Joyonna Gamble-George is one of two alumna from the USF College of Public Health chosen to attend the 64th Lindau Nobel Laureate Meeting in Germany. Only 19 scholars from the United States were invited.
A doctoral student in neuroscience at Vanderbilt University, Gamble-George joins 600 of the most qualified young researchers from around the world selected to represent their countries at the meeting on June 29-July 4.
“USF College of Public Health gave my career aspirations direction and perspective,” she said. “It enabled me to see how I can connect research in the biomedical sciences to addressing mental health issues through policy and public health program development and implementation. Thus, my time at USF COPH was memorable, worthwhile, and life-changing. It made my dream career choice more practical, achievable, and translational to real-life health issues.”
Nominees are evaluated on stringent criteria, including working on a funded research project, conducting research that shows significant promise, and ranking in the top five percent of students.
Gamble-George is not unfamiliar with being chosen for public health-related opportunities.
She was selected as one of 100 participants from around the world to attend the International Students’ Meeting on Public Health and the 12th World Congress on Public Health in 2009 in Istanbul, Turkey.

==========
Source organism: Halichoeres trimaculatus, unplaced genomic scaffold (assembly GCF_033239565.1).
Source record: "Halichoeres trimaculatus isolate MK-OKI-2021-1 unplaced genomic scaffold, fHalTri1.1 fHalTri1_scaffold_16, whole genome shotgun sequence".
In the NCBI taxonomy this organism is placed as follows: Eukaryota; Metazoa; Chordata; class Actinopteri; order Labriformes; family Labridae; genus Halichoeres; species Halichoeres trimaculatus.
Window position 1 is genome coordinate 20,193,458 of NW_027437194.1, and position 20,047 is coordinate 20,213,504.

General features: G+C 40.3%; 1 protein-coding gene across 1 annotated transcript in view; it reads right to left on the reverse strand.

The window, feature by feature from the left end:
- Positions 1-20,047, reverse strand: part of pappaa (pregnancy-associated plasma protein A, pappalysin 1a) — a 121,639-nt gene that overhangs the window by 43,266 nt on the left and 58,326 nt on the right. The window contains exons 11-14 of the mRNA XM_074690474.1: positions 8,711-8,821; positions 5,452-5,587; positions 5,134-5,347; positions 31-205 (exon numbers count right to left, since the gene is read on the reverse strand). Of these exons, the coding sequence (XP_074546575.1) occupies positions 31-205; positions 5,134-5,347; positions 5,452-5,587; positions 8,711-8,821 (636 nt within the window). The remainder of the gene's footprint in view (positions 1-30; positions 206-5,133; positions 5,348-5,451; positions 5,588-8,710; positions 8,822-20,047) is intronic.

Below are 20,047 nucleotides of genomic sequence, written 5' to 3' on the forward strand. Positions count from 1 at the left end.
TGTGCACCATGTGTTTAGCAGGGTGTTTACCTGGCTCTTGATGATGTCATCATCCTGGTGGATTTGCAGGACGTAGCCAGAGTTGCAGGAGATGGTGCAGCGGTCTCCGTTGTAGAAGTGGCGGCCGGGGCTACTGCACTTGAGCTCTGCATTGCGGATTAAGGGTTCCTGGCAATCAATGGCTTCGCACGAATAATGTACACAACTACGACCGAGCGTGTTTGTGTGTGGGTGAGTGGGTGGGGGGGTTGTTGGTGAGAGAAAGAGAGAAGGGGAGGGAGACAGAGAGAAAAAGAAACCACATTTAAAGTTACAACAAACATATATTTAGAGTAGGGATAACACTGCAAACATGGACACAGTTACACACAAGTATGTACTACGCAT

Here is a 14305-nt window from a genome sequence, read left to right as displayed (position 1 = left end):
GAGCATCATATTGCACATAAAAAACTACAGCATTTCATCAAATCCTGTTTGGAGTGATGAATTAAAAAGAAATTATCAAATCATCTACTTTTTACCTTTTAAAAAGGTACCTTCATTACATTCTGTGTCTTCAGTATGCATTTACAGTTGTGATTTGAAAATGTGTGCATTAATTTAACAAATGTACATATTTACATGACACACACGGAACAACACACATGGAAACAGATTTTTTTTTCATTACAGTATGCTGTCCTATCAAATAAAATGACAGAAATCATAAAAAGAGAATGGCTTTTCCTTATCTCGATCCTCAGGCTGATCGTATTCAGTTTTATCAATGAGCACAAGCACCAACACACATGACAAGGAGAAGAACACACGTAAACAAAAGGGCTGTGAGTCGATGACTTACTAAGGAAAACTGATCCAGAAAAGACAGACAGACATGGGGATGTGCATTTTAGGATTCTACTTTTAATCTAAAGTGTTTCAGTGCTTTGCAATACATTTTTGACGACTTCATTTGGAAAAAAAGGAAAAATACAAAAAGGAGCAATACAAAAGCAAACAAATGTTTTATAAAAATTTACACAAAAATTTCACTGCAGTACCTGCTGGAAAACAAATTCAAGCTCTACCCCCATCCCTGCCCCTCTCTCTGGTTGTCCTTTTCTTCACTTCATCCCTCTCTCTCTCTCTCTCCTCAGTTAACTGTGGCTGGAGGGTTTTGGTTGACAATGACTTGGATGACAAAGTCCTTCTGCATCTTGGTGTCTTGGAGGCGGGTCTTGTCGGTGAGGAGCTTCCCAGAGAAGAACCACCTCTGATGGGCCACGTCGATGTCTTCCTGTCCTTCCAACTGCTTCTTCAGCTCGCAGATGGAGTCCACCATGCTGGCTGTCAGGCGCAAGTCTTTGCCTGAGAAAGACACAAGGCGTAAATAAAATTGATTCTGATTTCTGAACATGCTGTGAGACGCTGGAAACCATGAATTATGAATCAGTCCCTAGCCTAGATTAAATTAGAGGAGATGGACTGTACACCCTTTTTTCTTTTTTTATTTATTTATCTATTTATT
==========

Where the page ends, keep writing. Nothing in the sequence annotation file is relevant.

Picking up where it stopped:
In 2012, she was an organizing committee member of the second International Students’ Meeting on Public Health in Addis Ababa, Ethiopia.
“Public health enables you to comprehend the science behind improving the quality of life and well-being of people in communities from different walks of life, socio-economic and cultural backgrounds, and geographical areas,” she said.
Gamble-George takes great pride in being an active member in the community. While earning her master of health administration degree from USF, she served as a board member for Ovacome (Ovarian Cancer Support and Advocacy Group). She also has served as a reviewer of the high school research journal Young Scientist in Nashville, Tenn., a clinic volunteer in El Yayal, Dominican Republic, and a participant in the USF Interdisciplinary Community Health Scholars Program.
Gamble-George co-authored several publications concerning potential pharmacologic agents for treating Alzheimer’s disease, the neurotoxic effects of methamphetamine, and the role of the endocannabinoid system in the anxiety and appetitive consummatory behaviors.
“Life is filled with twists and turns and many bumps, but it is also filled with beautiful and memorable moments that can be life altering,” she said. “My time at USF COPH was like being part of a close-knit family, one that I will cherish forever.”
Story by Infiniti Mincey and David Brothers, USF College of Public Health. Photo courtesy of Joyonna Gamble-George